Water risk and responsibility: A political-chemical land genealogy for the Muang Sing Valley, Laos. By SONG Ziqi Sally and WONG Nok Yiu Vanessa, 2020.

www.designforconservation.org/news/studio-laos-2020-final-review

Posted by: (Design for Conservation)


Studio Laos Video 2019

"Strategic Landscape Planning for the Greater Mekong" builds on six years of design-based experiential learning across mainland Southeast Asia by the Division of Landscape Architecture. This year, focusing on the regional impacts of China's Belt and Road Initiative in northern Laos, students spend one term engaging issues of development vis-à-vis landscape architecture to define problems and produce innovative planning proposals. During this process, students develop and deliver a 150-page research report to civil society and international NGOs, conduct fieldwork, individually design future scenarios through large-format maps, diagrams and models, and have their work juried by a cross-disciplinary panel of experts.

Promotional video for HKU Studio Laos, 2020.
HKU Studio Laos: Strategic Landscape Planning for the Greater Mekong, 2020.
HKU Studio Laos: Strategic Landscape Planning for the Greater Mekong, 2020.

www.designforconservation.org/news/studio-laos-video-2019

Posted by: (Design for Conservation)


Public Forum on Transborder Dawei Road Link

Thailand and Dawei Special Economic Zone: Road Link to Kilometer Zero. By Siamrath Thai News, 2019.
Thailand and Dawei Special Economic Zone: Road Link to Kilometer Zero. By Siamrath Thai News, 2019.

Thailand and Dawei Special Economic Zone: Road Link to Kilometer Zero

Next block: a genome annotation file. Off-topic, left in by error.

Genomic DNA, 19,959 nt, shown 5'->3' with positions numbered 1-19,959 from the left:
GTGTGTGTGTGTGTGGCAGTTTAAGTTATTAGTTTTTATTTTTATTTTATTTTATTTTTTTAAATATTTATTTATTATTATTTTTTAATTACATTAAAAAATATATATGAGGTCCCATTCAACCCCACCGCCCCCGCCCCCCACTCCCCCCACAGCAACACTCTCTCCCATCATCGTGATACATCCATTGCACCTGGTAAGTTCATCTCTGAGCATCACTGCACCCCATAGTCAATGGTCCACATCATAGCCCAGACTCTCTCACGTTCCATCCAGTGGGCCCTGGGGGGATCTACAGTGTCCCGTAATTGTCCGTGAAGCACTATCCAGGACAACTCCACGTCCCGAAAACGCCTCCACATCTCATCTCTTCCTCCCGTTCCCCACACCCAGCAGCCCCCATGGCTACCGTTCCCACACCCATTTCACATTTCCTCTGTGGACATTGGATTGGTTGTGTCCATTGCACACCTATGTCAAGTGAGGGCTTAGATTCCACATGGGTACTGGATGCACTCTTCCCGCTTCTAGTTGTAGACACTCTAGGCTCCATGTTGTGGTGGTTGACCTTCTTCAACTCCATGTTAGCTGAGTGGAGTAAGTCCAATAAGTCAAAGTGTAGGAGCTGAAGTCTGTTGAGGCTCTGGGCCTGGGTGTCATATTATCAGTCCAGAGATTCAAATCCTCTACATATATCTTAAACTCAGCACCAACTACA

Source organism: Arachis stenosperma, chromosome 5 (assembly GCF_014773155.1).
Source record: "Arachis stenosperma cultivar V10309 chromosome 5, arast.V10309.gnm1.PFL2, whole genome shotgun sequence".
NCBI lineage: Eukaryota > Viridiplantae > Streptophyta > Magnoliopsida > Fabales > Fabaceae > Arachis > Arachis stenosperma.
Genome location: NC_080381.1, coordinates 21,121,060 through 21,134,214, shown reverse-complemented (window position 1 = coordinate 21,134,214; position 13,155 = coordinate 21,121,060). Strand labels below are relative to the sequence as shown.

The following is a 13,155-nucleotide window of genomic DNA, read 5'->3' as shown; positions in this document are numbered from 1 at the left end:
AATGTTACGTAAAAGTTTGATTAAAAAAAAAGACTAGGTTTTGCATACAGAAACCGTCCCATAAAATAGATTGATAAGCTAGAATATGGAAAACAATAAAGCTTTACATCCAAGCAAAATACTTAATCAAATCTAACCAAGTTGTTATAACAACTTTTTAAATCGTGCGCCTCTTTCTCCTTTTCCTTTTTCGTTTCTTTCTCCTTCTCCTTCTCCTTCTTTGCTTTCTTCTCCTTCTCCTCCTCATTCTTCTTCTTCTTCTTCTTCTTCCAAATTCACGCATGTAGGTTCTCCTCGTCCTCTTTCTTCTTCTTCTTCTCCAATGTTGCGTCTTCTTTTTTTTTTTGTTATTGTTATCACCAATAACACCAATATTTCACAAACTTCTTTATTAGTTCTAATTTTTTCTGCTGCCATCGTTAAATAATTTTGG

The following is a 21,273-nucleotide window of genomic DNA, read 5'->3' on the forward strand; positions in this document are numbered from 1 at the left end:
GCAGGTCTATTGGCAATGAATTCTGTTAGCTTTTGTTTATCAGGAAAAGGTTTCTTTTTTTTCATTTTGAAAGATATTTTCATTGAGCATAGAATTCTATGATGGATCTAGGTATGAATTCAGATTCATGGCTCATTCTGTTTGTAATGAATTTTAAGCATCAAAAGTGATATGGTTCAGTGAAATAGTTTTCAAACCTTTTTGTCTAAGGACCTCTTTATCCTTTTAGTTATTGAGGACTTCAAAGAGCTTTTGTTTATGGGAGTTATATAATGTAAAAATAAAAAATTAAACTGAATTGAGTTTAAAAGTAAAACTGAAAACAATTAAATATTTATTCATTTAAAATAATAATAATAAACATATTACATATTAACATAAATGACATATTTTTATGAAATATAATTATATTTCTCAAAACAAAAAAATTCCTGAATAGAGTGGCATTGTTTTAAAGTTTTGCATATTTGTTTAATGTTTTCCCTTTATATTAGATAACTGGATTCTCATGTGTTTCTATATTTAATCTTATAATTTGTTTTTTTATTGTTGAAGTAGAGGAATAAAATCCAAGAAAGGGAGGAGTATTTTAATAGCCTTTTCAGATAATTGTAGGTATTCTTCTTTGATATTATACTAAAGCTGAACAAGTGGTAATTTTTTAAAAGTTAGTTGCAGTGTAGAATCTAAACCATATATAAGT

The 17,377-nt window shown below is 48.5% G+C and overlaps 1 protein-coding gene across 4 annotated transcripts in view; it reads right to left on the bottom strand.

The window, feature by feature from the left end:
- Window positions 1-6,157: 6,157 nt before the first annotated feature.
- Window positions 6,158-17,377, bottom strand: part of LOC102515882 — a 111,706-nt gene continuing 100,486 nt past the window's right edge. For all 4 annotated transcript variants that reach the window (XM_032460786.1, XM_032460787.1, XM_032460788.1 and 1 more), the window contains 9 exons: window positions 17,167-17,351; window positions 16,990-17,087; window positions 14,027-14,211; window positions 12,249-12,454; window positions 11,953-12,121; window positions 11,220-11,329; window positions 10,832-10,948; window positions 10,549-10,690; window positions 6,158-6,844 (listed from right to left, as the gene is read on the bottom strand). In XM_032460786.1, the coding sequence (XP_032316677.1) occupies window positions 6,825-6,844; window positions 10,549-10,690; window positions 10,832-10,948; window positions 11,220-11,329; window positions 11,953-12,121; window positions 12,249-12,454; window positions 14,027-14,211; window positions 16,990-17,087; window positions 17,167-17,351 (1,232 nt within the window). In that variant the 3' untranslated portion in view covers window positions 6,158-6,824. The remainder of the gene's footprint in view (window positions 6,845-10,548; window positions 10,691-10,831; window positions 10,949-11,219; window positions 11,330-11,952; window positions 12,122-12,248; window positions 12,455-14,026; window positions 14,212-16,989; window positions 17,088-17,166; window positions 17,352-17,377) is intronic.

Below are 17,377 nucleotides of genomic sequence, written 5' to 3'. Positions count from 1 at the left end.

Date: 24 August 2019,
Time: 13:30,
Venue: Multi-function Room, 1st floor, Bangkok Art and Culture Centre.

Agenda:

Ashley Scott Kelly, Faculty of Architecture, The University of Hong Kong
Counter-assessment of impacts and history for the Dawei road link, 1995-2019.

Saw Frankie Abreu, Tenasserim River & Indigenous People Network (TRIP NET) and representatives from impacted communities
Voices from communities on the ground.

Teerachai Sancharoenkijthaworn, The Mekong Butterfly
Dawei Road Link: Hidden Cost of Impacts and Affected Community's Solving Mechanism/Measure.

Regan Pairojmahakij, World Wildlife Fund (WWF)
Biodiversity along the Dawei Road and measures to protect it.

Naruemon Thabchumpon, Faculty of Political Science, Chulalongkorn University
Transnational Politics, Local Communities and Human Security in Ethnic-controlled Area: A Case Study of the Dawei Road Link Project in Tanintharyi Region.

Luntharimar Longcharoen, independent researcher
Moderator

Hosted by SEM and Extra Territorial Obligations (ETOs) Watch

Abstract for Ashley's talk

Counter-assessment of impacts and history for the Dawei road link, 1995-2019
Ashley Scott Kelly, Faculty of Architecture, The University of Hong Kong

Environmental impact assessments bear the responsibility of assessing, negotiating, and ensuring accountability and deterrence of socioeconomic risks and environmental degradation. Most international standards call for cumulative impact analysis, which goes beyond the immediate physical impacts of construction and operation. However, for projects with long histories, here namely "projects" for the Dawei road link beginning in 1997, 2010, 2015, and 2019, what are most impactful are the ways these projects have incrementally, substantially, and sometimes violently rewritten these histories, albeit through the often technical languages of planning, engineering, ecology, and social science. In this talk, based on analysis of thousands of pages of company reports, over 150 unique sources, and high-resolution commercial satellite imagery, I look inside the development process for clues of how to better assess the complex past and future impacts of infrastructure on our environment. I summarize a two-decade history of the Dawei road corridor and argue that more rigorous tools and frameworks are necessary to combat the amnesia of infrastructure development, both in terms of historical narratives and technical knowledge. Strategic analysis and sustainability require longer-term studies, larger landscape extents, and deeper awareness of the development process.

Slide: Expanding the scope of landscape assessment. By Ashley Scott Kelly, 2019.
Slide: Expanding the scope of landscape assessment. By Ashley Scott Kelly, 2019.